Homi Kharas - Mentions and Appearances
The change in China's global market share of income as a percentage of the world's economy is happening much faster than it did for any country ever – faster than the UK in the industrial revolution, than the US in the 1920s, than Japan in the 1950s. When you add the disruption of China to that of India you are looking at change six to 10 times faster than these other historic transformations.
There's a far greater concentration of wealth than there is a concentration of income. And that actually has quite a separate effect and impact on the economy.
For the first time, a major economy is saying: We will be better off doing things by ourselves, and making our own decisions. And that's a bit of a shock to the system.
A period of uncertainty and volatility is not good for the global economy, and what is not good for the global economy is not good for developing countries.
While economic growth is an integral part of poverty alleviation, it must be 'broad-based and inclusive.'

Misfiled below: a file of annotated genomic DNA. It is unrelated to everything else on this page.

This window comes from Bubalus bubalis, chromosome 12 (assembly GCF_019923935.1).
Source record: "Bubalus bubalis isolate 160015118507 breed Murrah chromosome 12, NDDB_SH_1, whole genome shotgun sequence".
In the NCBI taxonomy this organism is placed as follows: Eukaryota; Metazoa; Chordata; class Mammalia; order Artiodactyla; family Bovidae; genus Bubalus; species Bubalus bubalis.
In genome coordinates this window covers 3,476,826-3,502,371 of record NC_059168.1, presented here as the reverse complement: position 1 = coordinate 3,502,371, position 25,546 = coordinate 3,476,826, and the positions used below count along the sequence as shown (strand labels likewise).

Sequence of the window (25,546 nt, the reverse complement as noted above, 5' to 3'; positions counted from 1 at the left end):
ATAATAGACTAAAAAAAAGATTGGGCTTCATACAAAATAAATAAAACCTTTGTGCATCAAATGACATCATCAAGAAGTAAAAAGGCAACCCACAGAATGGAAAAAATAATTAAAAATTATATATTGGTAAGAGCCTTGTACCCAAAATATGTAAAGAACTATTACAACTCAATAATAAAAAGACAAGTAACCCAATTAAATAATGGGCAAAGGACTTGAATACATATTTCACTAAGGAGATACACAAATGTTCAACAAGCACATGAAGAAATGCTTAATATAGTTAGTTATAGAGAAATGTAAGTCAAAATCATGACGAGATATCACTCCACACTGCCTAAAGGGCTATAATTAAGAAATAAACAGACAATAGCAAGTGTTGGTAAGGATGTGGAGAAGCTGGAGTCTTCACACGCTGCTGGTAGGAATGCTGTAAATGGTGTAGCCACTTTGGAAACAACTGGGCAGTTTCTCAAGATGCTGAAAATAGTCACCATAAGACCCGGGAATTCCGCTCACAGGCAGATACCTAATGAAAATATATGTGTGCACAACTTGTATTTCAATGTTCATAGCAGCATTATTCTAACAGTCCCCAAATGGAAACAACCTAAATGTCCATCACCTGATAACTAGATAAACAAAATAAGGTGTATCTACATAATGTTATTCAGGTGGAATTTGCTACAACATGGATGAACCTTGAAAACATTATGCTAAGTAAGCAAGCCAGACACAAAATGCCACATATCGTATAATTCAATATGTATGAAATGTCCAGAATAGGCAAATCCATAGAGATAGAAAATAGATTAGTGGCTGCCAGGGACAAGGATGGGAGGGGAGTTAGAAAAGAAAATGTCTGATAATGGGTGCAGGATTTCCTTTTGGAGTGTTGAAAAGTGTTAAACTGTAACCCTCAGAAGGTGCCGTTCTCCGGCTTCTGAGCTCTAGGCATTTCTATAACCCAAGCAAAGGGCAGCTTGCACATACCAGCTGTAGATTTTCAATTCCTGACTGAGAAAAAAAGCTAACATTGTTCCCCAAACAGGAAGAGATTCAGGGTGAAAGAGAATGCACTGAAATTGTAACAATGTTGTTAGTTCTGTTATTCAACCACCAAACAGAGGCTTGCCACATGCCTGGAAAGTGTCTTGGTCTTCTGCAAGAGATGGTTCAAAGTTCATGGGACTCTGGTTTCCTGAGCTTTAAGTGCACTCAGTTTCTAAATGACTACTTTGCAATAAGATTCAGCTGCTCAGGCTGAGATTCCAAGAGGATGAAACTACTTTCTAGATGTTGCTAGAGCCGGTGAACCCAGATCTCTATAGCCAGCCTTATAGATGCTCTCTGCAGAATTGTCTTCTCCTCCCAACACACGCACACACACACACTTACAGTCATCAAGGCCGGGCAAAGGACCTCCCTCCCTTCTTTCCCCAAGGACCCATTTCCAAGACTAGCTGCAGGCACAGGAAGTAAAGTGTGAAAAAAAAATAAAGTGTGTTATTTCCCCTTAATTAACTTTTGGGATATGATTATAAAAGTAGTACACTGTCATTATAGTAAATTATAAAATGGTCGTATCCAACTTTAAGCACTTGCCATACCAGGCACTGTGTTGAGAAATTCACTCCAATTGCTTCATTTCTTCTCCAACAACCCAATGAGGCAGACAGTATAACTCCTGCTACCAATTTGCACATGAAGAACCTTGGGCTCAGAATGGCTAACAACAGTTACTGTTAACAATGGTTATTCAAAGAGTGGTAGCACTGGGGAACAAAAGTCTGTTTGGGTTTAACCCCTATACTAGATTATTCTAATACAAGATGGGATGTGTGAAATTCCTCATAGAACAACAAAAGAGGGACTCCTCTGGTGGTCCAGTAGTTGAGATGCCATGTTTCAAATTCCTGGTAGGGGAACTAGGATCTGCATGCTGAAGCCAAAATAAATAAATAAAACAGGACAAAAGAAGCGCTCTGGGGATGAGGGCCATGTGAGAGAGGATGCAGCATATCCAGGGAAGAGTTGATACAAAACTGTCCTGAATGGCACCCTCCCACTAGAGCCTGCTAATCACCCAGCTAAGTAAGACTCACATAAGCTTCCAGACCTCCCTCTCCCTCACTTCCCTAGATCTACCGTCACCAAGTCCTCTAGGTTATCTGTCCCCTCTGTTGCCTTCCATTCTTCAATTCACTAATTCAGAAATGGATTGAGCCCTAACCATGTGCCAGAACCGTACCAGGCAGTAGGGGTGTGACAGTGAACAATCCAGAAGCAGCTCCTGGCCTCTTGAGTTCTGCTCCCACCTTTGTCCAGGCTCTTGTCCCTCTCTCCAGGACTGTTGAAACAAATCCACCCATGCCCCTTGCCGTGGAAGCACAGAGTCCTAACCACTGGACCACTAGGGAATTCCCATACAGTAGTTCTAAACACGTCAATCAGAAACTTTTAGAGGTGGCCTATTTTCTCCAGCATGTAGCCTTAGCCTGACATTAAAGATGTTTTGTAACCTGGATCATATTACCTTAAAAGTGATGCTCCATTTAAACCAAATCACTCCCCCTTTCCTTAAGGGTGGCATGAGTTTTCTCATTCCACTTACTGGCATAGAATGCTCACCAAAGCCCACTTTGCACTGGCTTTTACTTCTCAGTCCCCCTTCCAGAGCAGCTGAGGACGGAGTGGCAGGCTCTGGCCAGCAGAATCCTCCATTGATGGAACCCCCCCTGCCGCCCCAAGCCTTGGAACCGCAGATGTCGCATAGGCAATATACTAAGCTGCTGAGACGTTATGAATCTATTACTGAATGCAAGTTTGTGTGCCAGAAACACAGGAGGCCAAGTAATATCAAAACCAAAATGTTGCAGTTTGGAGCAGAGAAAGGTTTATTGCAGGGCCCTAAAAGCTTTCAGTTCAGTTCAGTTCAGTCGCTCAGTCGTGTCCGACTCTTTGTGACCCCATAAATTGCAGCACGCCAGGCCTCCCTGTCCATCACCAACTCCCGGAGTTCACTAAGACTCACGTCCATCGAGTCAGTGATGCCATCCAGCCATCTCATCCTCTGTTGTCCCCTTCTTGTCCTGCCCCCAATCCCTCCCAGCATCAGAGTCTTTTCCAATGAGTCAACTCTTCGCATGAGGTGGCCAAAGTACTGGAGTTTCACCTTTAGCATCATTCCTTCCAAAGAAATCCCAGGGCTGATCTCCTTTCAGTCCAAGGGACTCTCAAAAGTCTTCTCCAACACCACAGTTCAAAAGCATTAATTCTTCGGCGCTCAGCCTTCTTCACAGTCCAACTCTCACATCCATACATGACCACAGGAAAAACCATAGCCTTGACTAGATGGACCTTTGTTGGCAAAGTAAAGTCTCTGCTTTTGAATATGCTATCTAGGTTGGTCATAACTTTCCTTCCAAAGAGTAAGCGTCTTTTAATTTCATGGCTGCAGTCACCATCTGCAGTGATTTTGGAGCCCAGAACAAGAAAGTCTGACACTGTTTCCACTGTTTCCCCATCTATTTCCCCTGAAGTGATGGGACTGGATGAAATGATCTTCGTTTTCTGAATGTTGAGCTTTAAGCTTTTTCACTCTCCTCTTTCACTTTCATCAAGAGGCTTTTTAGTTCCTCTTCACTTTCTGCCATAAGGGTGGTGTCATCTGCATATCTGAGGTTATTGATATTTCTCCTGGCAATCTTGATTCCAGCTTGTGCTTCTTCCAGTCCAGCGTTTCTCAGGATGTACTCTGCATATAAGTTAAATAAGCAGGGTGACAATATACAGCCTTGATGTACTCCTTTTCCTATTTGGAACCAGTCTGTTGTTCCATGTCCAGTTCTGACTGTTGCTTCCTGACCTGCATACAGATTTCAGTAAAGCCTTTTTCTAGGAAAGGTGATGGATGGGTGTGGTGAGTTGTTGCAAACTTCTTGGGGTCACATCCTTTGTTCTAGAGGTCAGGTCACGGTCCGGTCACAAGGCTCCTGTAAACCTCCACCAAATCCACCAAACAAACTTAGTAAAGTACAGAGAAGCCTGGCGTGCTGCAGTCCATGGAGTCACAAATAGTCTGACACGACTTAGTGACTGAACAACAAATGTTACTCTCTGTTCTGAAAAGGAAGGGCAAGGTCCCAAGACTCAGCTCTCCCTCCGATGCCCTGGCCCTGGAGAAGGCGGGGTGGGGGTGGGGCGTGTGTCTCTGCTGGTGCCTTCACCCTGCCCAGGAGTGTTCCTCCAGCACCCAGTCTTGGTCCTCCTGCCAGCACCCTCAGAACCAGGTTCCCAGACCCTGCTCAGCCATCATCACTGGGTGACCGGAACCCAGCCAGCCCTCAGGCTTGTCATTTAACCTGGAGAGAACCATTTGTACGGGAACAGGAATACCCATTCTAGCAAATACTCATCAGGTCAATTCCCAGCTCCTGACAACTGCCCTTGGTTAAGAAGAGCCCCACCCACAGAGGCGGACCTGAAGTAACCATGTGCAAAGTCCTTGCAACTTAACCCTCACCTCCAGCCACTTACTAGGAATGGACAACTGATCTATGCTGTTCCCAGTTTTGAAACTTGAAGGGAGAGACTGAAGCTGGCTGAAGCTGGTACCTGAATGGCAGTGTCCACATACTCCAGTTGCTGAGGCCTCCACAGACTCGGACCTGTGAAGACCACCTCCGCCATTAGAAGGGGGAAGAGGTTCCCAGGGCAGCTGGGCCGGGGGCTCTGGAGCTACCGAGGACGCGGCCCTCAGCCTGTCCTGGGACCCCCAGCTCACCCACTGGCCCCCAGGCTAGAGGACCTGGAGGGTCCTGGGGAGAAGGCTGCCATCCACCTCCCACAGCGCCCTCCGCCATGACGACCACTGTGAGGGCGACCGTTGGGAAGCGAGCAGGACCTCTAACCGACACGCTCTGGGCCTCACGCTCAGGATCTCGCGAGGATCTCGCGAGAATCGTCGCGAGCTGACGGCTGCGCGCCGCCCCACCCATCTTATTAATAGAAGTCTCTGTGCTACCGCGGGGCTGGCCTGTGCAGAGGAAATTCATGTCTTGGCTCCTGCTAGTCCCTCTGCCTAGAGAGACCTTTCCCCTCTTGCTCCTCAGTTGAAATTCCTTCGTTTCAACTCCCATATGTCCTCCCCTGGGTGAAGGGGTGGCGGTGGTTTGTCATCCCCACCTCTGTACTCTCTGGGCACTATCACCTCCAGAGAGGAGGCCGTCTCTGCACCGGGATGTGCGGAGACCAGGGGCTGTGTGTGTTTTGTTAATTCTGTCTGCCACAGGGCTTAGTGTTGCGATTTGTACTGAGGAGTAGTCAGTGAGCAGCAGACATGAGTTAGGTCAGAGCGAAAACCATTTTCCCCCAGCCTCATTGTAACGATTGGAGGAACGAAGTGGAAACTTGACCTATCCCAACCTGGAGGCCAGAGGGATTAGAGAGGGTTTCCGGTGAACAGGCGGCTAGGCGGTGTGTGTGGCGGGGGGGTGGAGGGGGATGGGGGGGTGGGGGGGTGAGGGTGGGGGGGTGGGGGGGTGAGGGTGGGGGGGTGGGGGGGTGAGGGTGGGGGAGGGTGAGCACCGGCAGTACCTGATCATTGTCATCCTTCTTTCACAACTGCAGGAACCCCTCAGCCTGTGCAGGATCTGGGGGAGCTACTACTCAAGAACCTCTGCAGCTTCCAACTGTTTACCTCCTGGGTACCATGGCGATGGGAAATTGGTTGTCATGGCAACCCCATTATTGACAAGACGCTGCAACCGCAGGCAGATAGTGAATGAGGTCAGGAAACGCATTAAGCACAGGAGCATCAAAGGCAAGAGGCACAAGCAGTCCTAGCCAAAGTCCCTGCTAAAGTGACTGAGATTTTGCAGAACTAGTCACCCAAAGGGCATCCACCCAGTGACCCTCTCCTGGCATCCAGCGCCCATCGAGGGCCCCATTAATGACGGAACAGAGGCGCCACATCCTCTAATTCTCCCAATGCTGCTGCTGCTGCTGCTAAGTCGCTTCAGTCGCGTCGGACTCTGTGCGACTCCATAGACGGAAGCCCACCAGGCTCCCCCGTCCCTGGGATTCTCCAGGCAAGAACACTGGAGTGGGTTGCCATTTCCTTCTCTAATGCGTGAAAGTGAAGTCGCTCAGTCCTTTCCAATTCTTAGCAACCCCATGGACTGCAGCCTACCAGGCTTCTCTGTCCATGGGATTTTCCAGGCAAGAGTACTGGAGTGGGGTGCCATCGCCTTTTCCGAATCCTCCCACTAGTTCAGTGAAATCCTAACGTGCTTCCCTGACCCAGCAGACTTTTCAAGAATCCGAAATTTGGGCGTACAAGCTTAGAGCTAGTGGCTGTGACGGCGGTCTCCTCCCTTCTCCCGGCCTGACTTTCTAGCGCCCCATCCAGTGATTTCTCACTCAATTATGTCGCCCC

You have more and more middle-income countries now. They are larger economies, but the channels from which they can borrow have gone down. So these countries are stuck.
The damage of [President Obama's canceled Southeast Asia trip] is not irreparable. At the end of the day, these are just meetings. I think the question is more one of credibility – that credibility, trust and confidence in the U.S. ability to engage on a sustained basis. That’s a difficult thing to try to recover once that sense of the guarantee that the U.S. will always be there starts to erode.
One can never tell when one bump will be the bump that will really knock you off-kilter. In the grand scheme of things, I think [President Obama's canceled Southeast Asia trip] is a small bump, but it is nevertheless a bump.
The whole objective of the pivot was to try to say that the U.S. views Asia as a really important partner and will continue to devote high-level political attention, but what’s been happening is that there are other demands on [President Obama's] time. From the perception of Asia it raises the question, ‘Maybe they want to, but can they in practice?'
In today’s world we have many more development stakeholders, so there’s no need for a single agency to try to do everything. It’s far better to try to do some things and to try to do them really well.